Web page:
When I heard about six Cal U football players nearly beating a man to death last week, it was shocking to me since I grew up in that town where we never locked our doors, had a low crime rate even with thousands of students, and this type of thing never happened, plus I am a Cal U alum. On the other hand, with the way the football culture is these days, I guess it wasn’t all that shocking.
The most despicable part is that these thugs were reportedly yelling “football strong”, clearly identifying themselves as football players with no regard for the unconscious person lying on the sidewalk as they ran away.
The University President absolutely made the right decision in cancelling Cal U’s football game last weekend and I applaud the administration for taking a strong stand, but the sanctions need to be taken a step further.
This was a horrific crime by a gang of despicable people, not a one on one bar fight or a casual group of students going out for some food who made a mistake, therefore a bigger statement needs to be made. With more and more information coming out in the media it’s obvious the leaders of that program are not putting enough thought in to bringing quality people to the school and the community, but rather are just bringing in athletes with no regard to character, nor are they concerned with the spiraling negative and criminal behavior from those in the program as a whole.
The leaders at the top need to be held responsible and take the fall for this and that is the head coach. Yes, the head coach did inherit some of the problems from his predecessor who perhaps started this D-I transfer-student train of criminals, but that excuse only lasts so long and obviously these players don’t think much of the head coach either, or the team, or the school, otherwise they would have had more sense than to participate in such a horrible act. What happened to the days when players looked after each other and policed themselves to stop something from getting out of hand.
Since 2012, a reported 20 Cal U Football players have been arrested. There’s no argument that can be made where the head coach should keep his job. This is not Division-I football where you overlook those things.
The athletic culture, but more prominently the football culture everywhere is a problem from the professional ranks to high schools, but getting out of Division II could be a start for Cal. What has become a problem in recent years for Cal U and other D-II schools is that they have become a landing spot for troubled Division I players who get kicked off D-I programs, mainly because of off-field issues. By going to D-III, the school will not only save a ton of money, but they will also have a greater chance of weeding out the thugs. Let them go be someone else’s problem.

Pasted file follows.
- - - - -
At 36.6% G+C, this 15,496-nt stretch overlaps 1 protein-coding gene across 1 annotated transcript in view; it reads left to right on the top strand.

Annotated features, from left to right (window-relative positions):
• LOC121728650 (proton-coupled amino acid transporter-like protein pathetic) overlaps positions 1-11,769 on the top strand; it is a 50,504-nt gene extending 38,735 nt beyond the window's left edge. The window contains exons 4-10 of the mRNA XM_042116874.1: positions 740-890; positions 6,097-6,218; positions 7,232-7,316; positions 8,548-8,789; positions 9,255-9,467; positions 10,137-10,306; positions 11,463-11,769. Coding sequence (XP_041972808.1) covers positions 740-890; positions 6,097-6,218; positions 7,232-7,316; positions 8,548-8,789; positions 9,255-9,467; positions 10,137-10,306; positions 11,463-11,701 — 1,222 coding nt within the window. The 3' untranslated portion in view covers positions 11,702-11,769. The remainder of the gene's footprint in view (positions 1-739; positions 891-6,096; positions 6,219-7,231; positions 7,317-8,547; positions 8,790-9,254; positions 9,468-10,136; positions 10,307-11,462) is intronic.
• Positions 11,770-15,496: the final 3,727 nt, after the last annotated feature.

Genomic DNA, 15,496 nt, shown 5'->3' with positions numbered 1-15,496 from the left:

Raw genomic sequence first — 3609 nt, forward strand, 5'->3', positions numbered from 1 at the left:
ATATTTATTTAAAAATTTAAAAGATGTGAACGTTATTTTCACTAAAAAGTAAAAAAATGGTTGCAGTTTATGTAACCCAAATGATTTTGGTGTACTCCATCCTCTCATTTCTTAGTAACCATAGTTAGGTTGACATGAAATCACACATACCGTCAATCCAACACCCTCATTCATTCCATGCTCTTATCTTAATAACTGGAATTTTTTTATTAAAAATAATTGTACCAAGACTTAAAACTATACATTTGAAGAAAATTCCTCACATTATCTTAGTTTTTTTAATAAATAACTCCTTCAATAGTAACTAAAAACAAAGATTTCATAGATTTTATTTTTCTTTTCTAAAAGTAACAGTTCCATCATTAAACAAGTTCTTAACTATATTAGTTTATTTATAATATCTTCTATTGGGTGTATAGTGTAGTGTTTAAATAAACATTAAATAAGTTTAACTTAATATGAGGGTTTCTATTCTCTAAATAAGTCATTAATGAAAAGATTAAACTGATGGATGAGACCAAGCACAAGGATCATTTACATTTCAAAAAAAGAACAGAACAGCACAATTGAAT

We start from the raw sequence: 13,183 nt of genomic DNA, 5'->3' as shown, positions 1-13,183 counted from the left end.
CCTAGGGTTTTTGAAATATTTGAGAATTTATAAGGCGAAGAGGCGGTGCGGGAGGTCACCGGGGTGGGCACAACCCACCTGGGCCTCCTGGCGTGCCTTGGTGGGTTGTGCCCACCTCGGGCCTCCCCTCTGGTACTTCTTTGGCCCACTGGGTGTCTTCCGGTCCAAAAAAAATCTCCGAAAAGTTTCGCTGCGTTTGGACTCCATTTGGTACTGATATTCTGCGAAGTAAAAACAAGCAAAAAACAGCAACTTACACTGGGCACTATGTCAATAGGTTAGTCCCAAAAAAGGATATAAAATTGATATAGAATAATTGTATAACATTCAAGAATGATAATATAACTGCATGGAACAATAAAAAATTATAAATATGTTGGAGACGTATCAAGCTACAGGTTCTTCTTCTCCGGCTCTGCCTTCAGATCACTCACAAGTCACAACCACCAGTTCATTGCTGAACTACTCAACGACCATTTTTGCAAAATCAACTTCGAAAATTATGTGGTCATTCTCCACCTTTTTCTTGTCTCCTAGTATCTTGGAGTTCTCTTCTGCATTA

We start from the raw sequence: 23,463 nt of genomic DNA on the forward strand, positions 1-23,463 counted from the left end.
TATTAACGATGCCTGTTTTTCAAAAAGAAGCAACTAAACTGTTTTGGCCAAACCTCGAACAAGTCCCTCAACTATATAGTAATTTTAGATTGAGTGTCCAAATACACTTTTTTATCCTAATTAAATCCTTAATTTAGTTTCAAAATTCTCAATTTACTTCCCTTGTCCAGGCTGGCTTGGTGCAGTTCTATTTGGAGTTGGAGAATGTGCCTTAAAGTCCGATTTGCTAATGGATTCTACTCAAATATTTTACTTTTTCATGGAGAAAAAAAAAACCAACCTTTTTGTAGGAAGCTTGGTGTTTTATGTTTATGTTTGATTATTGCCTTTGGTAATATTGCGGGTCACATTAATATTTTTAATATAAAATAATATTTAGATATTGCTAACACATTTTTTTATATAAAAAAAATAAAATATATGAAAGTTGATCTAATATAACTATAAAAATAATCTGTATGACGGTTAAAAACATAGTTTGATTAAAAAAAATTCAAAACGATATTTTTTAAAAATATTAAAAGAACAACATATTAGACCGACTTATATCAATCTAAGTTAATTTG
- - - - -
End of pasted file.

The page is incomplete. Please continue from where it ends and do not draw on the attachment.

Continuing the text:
There’s always going to be students who make bad decisions whether it’s an NCAA or club sport athlete, to fraternities and just the regular students, and it’s tough to make a decision to penalize all the other players and students groups involved in the football games, but maybe the focus should be on just having a competitive football team while bringing in people of character, who at the very least should be monitored and held accountable when they do screw up and are focused on education first, football second.
This hurts not only the football team, but the entire University and Borough community. California was a good place to be raised and the University with its small classrooms and great extracurricular programs benefited me greatly and it’s extremely disappointing athletes being given big amounts in scholarship dollars cannot be held more accountable by those giving them all those dollars, academic assistance, housing, etc., and all the other perks of being an NCAA athlete.
It’s time for the Cal U administration to take a stand and the administration has a great opportunity to be the first University in the area or the PSAC to have the guts to change their athletic culture, and it starts with football but also goes beyond. As a former alum, I hope to see the University and local officials make it a top priority to make Cal U and the Borough a safer and better place again, and making major changes to the football program would be a great start.
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